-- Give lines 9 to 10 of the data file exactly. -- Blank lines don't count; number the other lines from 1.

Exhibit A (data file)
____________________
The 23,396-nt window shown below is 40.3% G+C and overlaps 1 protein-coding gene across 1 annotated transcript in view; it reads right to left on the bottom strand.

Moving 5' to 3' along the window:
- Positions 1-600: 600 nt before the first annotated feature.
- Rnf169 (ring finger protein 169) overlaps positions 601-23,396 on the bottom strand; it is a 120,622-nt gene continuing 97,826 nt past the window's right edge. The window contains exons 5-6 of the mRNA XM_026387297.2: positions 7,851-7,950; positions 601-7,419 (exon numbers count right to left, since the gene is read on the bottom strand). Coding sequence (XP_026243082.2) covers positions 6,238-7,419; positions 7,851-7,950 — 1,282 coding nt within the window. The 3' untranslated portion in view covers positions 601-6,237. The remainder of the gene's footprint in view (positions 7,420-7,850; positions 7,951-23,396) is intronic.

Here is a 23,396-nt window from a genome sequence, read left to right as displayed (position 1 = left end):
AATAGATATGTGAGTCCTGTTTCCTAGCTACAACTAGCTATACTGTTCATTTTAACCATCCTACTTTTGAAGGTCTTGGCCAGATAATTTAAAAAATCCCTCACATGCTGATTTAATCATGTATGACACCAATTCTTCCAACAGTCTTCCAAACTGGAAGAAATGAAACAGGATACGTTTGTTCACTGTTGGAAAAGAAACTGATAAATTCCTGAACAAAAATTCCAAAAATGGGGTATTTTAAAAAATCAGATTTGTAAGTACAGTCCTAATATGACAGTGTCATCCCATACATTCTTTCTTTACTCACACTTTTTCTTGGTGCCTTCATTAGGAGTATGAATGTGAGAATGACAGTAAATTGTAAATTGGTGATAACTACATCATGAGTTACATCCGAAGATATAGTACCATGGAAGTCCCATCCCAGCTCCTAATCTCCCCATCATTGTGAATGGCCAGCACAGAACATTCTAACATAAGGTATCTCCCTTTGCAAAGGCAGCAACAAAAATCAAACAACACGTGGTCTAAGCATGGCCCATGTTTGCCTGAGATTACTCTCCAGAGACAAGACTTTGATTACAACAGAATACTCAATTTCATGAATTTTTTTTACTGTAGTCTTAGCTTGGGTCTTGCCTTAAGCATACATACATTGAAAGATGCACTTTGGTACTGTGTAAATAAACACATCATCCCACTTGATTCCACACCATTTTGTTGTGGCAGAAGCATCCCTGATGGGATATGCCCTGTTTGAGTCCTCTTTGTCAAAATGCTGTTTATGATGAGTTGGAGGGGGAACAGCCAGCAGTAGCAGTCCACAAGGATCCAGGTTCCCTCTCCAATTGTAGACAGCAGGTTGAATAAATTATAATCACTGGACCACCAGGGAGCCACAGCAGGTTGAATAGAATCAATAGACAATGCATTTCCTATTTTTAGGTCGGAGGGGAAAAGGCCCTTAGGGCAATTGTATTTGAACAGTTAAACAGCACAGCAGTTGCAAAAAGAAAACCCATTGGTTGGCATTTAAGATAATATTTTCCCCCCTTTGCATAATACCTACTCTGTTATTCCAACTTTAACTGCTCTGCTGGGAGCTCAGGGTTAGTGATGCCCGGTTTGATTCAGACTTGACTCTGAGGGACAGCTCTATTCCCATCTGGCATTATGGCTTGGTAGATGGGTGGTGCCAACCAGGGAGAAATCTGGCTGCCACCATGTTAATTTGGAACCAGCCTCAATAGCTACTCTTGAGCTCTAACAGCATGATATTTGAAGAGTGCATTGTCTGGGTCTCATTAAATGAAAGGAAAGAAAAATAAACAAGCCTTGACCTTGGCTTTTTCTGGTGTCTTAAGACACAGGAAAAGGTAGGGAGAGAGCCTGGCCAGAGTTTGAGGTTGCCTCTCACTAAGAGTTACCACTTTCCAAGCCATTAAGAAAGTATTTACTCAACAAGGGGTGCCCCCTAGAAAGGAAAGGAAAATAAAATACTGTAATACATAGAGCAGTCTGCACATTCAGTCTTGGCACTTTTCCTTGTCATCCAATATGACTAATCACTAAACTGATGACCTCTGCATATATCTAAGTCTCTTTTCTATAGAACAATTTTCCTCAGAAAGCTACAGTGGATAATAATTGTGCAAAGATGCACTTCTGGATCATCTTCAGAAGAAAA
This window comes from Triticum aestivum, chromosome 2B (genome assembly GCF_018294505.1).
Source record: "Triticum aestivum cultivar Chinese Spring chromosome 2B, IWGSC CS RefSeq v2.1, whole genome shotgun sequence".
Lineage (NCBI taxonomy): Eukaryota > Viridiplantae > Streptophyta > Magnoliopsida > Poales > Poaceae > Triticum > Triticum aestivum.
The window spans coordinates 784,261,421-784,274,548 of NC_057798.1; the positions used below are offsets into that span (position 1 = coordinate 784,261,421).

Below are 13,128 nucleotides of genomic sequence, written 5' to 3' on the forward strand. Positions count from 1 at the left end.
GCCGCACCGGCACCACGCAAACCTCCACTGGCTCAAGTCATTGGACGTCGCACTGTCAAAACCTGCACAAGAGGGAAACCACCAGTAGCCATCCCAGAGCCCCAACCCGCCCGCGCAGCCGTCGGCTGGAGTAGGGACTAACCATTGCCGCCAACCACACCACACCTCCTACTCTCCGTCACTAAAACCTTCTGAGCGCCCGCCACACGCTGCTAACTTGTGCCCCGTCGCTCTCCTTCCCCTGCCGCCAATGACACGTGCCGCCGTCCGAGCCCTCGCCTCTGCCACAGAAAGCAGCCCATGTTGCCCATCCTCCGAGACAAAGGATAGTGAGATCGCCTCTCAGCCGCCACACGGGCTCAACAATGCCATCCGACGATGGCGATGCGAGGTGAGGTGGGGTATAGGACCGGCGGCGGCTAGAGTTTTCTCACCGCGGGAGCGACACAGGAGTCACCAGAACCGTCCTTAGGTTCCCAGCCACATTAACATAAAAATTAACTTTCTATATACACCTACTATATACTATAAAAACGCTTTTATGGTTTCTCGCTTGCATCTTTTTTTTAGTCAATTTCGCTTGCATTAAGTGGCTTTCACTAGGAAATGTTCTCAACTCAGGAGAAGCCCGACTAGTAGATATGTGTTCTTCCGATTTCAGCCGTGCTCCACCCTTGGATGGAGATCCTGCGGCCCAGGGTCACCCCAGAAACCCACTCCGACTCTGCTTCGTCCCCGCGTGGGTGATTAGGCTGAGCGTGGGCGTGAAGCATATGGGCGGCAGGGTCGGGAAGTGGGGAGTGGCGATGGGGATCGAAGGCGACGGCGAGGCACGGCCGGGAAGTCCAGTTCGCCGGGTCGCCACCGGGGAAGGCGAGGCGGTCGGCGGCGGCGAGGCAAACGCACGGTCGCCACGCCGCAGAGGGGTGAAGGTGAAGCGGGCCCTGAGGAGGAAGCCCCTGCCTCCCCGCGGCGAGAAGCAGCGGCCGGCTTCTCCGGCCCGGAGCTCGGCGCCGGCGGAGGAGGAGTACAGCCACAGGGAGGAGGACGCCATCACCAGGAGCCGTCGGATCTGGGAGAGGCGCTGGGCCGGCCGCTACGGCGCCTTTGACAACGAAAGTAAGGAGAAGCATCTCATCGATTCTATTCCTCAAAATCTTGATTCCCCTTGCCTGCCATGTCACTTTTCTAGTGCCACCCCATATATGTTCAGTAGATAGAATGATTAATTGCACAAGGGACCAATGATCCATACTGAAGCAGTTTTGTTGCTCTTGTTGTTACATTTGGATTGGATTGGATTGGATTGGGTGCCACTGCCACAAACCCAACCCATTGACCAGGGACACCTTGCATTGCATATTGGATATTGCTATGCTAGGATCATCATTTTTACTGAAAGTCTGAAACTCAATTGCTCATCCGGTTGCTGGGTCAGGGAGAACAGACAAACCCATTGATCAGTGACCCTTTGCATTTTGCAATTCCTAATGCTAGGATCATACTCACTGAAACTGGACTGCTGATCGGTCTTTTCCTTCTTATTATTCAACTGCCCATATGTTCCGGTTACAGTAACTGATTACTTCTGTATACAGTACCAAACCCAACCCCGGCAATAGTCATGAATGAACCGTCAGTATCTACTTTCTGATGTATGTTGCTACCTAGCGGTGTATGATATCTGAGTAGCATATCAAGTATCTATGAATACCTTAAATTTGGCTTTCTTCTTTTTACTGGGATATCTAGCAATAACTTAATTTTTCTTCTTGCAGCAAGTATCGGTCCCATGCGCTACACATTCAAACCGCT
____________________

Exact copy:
Lineage (NCBI taxonomy): Eukaryota > Viridiplantae > Streptophyta > Magnoliopsida > Poales > Poaceae > Triticum > Triticum aestivum.
The window spans coordinates 784,261,421-784,274,548 of NC_057798.1; the positions used below are offsets into that span (position 1 = coordinate 784,261,421).